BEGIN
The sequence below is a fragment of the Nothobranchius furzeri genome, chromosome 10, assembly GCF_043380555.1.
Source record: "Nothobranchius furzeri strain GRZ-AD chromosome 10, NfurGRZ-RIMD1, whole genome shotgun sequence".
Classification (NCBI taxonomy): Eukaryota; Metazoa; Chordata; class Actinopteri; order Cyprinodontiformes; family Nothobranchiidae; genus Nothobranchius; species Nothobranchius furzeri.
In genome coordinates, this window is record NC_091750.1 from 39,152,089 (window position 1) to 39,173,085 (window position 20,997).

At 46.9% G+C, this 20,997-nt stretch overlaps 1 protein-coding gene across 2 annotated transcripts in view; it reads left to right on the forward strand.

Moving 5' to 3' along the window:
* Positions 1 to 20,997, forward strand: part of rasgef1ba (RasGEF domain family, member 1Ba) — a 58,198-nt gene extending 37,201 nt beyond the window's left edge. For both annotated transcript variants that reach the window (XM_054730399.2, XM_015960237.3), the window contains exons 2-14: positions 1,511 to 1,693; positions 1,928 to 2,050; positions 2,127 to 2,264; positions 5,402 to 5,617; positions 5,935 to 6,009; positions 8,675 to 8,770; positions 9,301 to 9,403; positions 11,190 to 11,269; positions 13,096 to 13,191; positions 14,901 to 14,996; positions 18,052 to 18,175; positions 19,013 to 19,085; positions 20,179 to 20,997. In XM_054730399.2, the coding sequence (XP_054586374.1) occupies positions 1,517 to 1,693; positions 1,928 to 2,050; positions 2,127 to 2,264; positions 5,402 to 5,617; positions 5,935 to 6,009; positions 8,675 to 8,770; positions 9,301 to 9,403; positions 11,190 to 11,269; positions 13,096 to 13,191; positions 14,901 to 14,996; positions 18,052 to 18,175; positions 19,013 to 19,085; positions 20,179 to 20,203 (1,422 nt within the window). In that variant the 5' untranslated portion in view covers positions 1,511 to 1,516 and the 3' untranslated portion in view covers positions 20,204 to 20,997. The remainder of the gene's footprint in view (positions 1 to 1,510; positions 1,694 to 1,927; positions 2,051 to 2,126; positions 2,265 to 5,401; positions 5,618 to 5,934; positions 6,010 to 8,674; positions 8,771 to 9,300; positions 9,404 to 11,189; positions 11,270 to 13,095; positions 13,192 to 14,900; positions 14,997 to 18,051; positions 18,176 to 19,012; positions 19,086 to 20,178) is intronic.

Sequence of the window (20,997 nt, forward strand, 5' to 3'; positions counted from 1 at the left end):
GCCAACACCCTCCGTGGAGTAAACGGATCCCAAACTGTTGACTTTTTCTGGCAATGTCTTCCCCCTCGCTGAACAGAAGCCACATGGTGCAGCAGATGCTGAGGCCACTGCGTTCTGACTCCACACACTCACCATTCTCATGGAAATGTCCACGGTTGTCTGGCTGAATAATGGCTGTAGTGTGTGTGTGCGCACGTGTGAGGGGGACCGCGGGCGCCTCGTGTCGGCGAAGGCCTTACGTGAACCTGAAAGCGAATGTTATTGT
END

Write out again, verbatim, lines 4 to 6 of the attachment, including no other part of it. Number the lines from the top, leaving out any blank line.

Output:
In genome coordinates, this window is record NC_091750.1 from 39,152,089 (window position 1) to 39,173,085 (window position 20,997).

At 46.9% G+C, this 20,997-nt stretch overlaps 1 protein-coding gene across 2 annotated transcripts in view; it reads left to right on the forward strand.

Moving 5' to 3' along the window: